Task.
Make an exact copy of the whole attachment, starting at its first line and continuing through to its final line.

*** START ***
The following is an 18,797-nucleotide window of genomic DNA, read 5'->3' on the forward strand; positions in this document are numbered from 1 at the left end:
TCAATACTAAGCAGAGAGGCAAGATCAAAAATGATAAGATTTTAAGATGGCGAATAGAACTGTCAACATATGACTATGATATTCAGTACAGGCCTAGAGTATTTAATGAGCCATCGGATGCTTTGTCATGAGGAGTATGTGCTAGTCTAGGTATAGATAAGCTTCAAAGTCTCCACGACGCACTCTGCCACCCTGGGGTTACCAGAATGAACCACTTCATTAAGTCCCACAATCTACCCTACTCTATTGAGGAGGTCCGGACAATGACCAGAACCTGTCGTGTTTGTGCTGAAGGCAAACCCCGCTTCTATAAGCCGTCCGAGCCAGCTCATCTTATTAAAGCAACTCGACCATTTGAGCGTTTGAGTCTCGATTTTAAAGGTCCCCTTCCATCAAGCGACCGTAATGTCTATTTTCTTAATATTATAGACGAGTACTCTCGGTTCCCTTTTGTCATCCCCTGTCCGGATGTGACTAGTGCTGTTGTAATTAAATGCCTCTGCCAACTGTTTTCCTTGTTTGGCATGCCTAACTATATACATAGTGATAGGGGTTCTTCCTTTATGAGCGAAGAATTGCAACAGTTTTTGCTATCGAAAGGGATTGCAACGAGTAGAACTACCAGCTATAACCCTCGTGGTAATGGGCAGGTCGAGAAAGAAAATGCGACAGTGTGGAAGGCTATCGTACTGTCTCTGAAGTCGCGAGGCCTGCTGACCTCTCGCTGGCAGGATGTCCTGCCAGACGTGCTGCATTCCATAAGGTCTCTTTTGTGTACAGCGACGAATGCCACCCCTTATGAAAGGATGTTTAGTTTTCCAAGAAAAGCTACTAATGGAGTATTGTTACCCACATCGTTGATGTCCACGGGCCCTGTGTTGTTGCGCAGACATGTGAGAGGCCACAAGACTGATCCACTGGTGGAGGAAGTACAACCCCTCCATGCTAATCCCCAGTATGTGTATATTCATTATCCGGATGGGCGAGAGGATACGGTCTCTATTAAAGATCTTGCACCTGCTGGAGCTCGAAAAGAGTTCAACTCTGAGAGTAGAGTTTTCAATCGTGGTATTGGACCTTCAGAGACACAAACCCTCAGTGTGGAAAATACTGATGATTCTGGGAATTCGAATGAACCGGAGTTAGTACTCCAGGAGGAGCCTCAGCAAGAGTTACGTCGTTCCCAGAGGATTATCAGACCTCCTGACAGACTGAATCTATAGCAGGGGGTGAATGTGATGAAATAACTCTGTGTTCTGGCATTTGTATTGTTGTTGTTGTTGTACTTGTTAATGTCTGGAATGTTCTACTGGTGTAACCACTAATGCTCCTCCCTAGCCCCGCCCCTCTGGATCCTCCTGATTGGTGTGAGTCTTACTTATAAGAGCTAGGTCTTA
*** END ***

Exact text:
The following is an 18,797-nucleotide window of genomic DNA, read 5'->3' on the forward strand; positions in this document are numbered from 1 at the left end:
TCAATACTAAGCAGAGAGGCAAGATCAAAAATGATAAGATTTTAAGATGGCGAATAGAACTGTCAACATATGACTATGATATTCAGTACAGGCCTAGAGTATTTAATGAGCCATCGGATGCTTTGTCATGAGGAGTATGTGCTAGTCTAGGTATAGATAAGCTTCAAAGTCTCCACGACGCACTCTGCCACCCTGGGGTTACCAGAATGAACCACTTCATTAAGTCCCACAATCTACCCTACTCTATTGAGGAGGTCCGGACAATGACCAGAACCTGTCGTGTTTGTGCTGAAGGCAAACCCCGCTTCTATAAGCCGTCCGAGCCAGCTCATCTTATTAAAGCAACTCGACCATTTGAGCGTTTGAGTCTCGATTTTAAAGGTCCCCTTCCATCAAGCGACCGTAATGTCTATTTTCTTAATATTATAGACGAGTACTCTCGGTTCCCTTTTGTCATCCCCTGTCCGGATGTGACTAGTGCTGTTGTAATTAAATGCCTCTGCCAACTGTTTTCCTTGTTTGGCATGCCTAACTATATACATAGTGATAGGGGTTCTTCCTTTATGAGCGAAGAATTGCAACAGTTTTTGCTATCGAAAGGGATTGCAACGAGTAGAACTACCAGCTATAACCCTCGTGGTAATGGGCAGGTCGAGAAAGAAAATGCGACAGTGTGGAAGGCTATCGTACTGTCTCTGAAGTCGCGAGGCCTGCTGACCTCTCGCTGGCAGGATGTCCTGCCAGACGTGCTGCATTCCATAAGGTCTCTTTTGTGTACAGCGACGAATGCCACCCCTTATGAAAGGATGTTTAGTTTTCCAAGAAAAGCTACTAATGGAGTATTGTTACCCACATCGTTGATGTCCACGGGCCCTGTGTTGTTGCGCAGACATGTGAGAGGCCACAAGACTGATCCACTGGTGGAGGAAGTACAACCCCTCCATGCTAATCCCCAGTATGTGTATATTCATTATCCGGATGGGCGAGAGGATACGGTCTCTATTAAAGATCTTGCACCTGCTGGAGCTCGAAAAGAGTTCAACTCTGAGAGTAGAGTTTTCAATCGTGGTATTGGACCTTCAGAGACACAAACCCTCAGTGTGGAAAATACTGATGATTCTGGGAATTCGAATGAACCGGAGTTAGTACTCCAGGAGGAGCCTCAGCAAGAGTTACGTCGTTCCCAGAGGATTATCAGACCTCCTGACAGACTGAATCTATAGCAGGGGGTGAATGTGATGAAATAACTCTGTGTTCTGGCATTTGTATTGTTGTTGTTGTTGTACTTGTTAATGTCTGGAATGTTCTACTGGTGTAACCACTAATGCTCCTCCCTAGCCCCGCCCCTCTGGATCCTCCTGATTGGTGTGAGTCTTACTTATAAGAGCTAGGTCTTA